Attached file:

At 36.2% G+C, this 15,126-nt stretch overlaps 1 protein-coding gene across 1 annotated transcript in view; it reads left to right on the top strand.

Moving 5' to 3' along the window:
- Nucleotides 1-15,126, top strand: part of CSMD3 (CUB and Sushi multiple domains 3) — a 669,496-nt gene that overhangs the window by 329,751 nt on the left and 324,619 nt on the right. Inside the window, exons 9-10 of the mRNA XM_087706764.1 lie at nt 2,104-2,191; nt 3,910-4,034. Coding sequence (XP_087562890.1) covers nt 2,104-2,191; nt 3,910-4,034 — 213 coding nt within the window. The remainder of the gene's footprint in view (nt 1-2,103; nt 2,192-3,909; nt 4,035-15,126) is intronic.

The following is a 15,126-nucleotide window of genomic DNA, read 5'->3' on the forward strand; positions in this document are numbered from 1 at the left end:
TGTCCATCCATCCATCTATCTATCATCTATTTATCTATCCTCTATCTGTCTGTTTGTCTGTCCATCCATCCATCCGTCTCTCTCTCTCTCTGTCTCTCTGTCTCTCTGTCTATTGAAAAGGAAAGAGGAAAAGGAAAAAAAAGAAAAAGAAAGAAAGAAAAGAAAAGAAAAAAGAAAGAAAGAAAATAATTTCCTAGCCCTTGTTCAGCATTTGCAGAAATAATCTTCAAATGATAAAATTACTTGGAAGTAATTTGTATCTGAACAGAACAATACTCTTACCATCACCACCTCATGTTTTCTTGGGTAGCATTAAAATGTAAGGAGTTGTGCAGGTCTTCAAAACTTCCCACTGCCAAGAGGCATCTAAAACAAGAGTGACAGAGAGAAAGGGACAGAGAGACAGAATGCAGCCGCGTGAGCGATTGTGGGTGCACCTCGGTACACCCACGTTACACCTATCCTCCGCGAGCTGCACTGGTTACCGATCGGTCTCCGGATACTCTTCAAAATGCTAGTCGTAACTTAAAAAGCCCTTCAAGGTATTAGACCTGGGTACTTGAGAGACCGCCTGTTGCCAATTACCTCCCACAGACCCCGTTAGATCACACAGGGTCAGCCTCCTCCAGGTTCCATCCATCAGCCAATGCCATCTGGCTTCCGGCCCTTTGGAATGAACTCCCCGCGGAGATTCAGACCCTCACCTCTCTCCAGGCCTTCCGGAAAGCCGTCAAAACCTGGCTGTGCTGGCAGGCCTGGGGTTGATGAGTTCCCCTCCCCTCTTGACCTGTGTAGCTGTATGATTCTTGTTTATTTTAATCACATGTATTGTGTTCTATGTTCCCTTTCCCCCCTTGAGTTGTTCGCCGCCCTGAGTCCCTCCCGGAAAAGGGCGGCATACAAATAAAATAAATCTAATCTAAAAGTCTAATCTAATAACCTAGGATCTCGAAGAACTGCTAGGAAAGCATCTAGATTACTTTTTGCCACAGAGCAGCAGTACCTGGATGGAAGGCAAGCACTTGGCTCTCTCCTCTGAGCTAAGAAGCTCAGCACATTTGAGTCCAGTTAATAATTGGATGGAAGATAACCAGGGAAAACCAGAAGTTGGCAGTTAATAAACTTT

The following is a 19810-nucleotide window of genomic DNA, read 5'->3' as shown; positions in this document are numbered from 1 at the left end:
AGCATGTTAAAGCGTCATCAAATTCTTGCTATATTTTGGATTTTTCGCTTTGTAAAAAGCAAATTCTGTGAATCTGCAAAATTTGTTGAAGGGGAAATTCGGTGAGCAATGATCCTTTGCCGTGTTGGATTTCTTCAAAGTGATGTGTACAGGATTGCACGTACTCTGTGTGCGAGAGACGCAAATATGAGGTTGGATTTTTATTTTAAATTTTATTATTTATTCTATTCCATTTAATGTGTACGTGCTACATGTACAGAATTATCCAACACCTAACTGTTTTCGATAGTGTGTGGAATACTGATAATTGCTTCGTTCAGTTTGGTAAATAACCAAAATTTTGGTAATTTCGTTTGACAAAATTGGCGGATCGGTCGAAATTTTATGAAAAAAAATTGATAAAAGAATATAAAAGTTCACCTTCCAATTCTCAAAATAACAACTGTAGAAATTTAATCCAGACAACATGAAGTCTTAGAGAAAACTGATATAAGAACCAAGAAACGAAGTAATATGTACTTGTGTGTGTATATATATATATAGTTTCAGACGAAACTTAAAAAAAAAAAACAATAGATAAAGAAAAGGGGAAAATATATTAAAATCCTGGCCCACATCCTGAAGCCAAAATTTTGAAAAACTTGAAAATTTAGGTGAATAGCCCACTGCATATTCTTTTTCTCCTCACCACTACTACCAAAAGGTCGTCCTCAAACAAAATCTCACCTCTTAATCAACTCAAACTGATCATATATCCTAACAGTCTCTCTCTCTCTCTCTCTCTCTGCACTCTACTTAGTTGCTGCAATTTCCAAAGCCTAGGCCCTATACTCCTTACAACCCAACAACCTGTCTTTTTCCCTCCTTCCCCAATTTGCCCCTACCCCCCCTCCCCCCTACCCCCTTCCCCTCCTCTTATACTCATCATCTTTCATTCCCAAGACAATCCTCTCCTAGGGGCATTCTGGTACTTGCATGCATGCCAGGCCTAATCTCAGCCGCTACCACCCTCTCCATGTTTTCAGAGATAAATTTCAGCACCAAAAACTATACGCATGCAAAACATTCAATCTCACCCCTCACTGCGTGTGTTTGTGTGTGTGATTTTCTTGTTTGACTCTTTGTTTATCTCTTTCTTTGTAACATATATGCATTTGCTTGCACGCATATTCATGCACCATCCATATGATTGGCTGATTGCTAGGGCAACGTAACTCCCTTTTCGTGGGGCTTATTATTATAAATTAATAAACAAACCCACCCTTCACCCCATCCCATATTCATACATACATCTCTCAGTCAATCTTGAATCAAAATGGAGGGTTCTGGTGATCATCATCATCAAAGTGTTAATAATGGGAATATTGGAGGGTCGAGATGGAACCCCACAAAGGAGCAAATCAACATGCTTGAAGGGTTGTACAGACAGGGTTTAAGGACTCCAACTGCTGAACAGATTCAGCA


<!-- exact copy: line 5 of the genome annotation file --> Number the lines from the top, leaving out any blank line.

TGTCCATCCATCCATCTATCTATCATCTATTTATCTATCCTCTATCTGTCTGTTTGTCTGTCCATCCATCCATCCGTCTCTCTCTCTCTCTGTCTCTCTGTCTCTCTGTCTATTGAAAAGGAAAGAGGAAAAGGAAAAAAAAGAAAAAGAAAGAAAGAAAAGAAAAGAAAAAAGAAAGAAAGAAAATAATTTCCTAGCCCTTGTTCAGCATTTGCAGAAATAATCTTCAAATGATAAAATTACTTGGAAGTAATTTGTATCTGAACAGAACAATACTCTTACCATCACCACCTCATGTTTTCTTGGGTAGCATTAAAATGTAAGGAGTTGTGCAGGTCTTCAAAACTTCCCACTGCCAAGAGGCATCTAAAACAAGAGTGACAGAGAGAAAGGGACAGAGAGACAGAATGCAGCCGCGTGAGCGATTGTGGGTGCACCTCGGTACACCCACGTTACACCTATCCTCCGCGAGCTGCACTGGTTACCGATCGGTCTCCGGATACTCTTCAAAATGCTAGTCGTAACTTAAAAAGCCCTTCAAGGTATTAGACCTGGGTACTTGAGAGACCGCCTGTTGCCAATTACCTCCCACAGACCCCGTTAGATCACACAGGGTCAGCCTCCTCCAGGTTCCATCCATCAGCCAATGCCATCTGGCTTCCGGCCCTTTGGAATGAACTCCCCGCGGAGATTCAGACCCTCACCTCTCTCCAGGCCTTCCGGAAAGCCGTCAAAACCTGGCTGTGCTGGCAGGCCTGGGGTTGATGAGTTCCCCTCCCCTCTTGACCTGTGTAGCTGTATGATTCTTGTTTATTTTAATCACATGTATTGTGTTCTATGTTCCCTTTCCCCCCTTGAGTTGTTCGCCGCCCTGAGTCCCTCCCGGAAAAGGGCGGCATACAAATAAAATAAATCTAATCTAAAAGTCTAATCTAATAACCTAGGATCTCGAAGAACTGCTAGGAAAGCATCTAGATTACTTTTTGCCACAGAGCAGCAGTACCTGGATGGAAGGCAAGCACTTGGCTCTCTCCTCTGAGCTAAGAAGCTCAGCACATTTGAGTCCAGTTAATAATTGGATGGAAGATAACCAGGGAAAACCAGAAGTTGGCAGTTAATAAACTTT